The Old Absinthe House is on Bourbon Street, and the reason why I like these place iis because of the liquor that gave it its name. It obviously does no longer serve 'real' absinthe since this stuff has become illegal a long time ago, yet, at the Old Absinthe House you can still soak up the atmosphere left behind by history's most notorious liquor. If you want to find out more about the history of absinthe, I can warmly recommend Absinthe - History in a Bottle by Barnaby Conrad III.
The Old Absinthe House was built for an importing business in 1806 by two gentlemen of Barcelona. They traded in food, tobacco and Spanish liquor. The ground floor was converted into a saloon known as "Aleix's Coffee House" in 1815. The coffee house was later renamed "The Absinthe Room" when mixologist Cayetano Ferrer created the Absinthe House Frappe there in 1874. This drink was a favourite drink of countless famous people, especially artists and writers who seem to find inspiration from the daze effects of the drink. It was later found that the drink was fairly dangerous because of the wormwood which was used in the making which had narcotic properties. The Absinthe was associated with hallucinations, delirium, madness and even death and consequently it became outlawed in the U.S.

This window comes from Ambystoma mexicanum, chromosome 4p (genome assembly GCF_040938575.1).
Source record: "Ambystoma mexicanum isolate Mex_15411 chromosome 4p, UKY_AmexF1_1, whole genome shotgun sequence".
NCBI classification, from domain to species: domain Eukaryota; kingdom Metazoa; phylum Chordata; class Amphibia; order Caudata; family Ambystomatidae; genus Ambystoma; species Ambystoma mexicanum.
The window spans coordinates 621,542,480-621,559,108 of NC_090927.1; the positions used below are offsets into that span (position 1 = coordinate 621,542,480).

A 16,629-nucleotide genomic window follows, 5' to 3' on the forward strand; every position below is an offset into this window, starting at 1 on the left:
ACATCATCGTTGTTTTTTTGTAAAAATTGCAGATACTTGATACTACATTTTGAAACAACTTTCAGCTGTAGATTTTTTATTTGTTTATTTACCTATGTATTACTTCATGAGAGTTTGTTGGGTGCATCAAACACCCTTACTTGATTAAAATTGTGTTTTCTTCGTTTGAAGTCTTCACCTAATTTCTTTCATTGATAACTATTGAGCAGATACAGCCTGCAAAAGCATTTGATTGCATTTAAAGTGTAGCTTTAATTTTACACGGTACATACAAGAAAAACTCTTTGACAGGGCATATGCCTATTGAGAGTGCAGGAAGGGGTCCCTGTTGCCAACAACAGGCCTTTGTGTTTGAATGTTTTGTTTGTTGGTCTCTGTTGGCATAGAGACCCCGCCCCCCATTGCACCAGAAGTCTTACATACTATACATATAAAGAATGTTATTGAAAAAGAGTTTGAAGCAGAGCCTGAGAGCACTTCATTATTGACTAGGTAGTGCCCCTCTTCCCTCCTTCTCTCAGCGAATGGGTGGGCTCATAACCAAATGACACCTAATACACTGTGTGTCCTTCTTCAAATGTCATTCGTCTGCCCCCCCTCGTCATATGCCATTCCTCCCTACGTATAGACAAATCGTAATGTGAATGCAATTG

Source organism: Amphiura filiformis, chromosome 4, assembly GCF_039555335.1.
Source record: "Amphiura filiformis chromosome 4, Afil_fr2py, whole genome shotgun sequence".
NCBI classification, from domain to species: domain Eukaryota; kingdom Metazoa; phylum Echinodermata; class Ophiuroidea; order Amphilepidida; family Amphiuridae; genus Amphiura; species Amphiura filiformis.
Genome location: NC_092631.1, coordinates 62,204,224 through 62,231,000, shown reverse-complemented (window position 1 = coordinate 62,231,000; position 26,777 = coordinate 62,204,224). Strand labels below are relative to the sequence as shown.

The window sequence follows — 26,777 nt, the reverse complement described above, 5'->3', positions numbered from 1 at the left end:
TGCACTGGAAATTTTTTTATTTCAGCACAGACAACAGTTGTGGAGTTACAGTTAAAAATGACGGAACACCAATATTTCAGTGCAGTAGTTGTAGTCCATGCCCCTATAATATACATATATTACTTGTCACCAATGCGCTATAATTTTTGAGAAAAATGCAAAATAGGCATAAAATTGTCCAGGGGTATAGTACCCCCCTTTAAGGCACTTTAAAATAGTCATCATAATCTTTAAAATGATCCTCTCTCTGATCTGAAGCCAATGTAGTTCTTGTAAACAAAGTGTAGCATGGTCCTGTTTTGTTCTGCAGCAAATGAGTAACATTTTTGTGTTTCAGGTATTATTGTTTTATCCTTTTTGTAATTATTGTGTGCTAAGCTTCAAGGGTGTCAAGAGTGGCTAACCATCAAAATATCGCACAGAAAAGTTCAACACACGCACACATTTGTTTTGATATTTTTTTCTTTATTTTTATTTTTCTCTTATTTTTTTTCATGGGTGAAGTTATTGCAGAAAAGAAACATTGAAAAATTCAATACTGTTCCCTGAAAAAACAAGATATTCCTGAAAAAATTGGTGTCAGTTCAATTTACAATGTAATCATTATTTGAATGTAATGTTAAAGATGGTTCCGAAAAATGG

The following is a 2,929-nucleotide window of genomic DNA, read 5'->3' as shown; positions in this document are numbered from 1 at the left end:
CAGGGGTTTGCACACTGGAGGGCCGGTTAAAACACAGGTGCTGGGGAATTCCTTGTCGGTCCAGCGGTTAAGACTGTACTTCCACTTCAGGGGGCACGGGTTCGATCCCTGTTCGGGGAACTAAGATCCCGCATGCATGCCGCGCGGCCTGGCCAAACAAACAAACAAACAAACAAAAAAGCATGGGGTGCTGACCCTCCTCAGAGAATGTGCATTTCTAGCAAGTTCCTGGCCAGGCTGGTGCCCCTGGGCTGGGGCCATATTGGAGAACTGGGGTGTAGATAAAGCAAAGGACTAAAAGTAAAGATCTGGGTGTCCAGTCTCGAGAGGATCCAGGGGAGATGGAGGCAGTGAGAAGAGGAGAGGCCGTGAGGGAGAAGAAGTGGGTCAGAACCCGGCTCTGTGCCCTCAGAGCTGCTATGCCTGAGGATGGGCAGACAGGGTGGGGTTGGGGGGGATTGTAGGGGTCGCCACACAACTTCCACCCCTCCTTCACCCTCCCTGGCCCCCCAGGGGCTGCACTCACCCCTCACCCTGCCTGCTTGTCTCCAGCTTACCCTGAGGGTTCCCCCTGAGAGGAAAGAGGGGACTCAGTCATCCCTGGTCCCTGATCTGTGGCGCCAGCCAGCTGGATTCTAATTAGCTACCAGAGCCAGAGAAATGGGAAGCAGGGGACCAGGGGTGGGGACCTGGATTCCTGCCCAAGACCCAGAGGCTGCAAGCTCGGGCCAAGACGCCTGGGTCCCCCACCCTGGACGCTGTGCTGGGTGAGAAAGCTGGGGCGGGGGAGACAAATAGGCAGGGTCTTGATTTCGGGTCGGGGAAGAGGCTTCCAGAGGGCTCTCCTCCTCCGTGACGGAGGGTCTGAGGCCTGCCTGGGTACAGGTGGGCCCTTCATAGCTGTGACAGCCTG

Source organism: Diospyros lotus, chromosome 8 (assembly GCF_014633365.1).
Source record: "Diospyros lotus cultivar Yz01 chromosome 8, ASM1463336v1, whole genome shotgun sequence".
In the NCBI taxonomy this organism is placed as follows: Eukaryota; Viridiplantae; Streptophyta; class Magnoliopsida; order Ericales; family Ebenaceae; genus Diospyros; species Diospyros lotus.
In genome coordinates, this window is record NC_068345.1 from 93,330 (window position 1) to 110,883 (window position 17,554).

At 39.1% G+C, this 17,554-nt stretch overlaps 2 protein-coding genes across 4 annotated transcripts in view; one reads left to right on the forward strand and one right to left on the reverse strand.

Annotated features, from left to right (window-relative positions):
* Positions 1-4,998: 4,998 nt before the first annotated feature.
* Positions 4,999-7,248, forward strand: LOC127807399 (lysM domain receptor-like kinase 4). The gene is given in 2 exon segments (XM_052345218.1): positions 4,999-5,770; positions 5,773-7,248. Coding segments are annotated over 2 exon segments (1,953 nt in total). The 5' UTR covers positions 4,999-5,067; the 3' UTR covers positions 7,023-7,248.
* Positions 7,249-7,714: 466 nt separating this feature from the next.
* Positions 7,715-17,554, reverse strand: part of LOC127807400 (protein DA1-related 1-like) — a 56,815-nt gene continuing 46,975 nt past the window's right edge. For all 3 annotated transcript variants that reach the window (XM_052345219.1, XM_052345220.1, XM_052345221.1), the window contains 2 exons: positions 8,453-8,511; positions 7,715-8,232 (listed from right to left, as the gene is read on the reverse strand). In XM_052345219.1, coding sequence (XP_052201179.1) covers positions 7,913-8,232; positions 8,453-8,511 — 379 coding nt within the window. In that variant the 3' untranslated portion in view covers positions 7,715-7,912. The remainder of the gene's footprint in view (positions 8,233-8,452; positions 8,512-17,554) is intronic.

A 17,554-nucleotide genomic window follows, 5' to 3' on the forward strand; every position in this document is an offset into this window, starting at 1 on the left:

The Old Absinthe House today and now houses Tony Moran's Restaurant, Ristorante Pasta E Vino. The front room is still a tavern known as Jean Lafitte's Old Absinthe House. It was named as such after a rumoured meeting of the Pirate Jean Lafitte and Andrew Jackson to plan the battle of New Orleans there in the upper rooms of the house. Many notables have entered the doors such as Oscar Wilde. P.T. Barnum, Mark Twain, Jenny Lind, Enrico Caruso, Gen. Robert E Lee, Franklin Roosevelt, Liza Minelli and Frank Sinatra. The walls in restaurant are covered in the framed photographs of several of the famous patrons.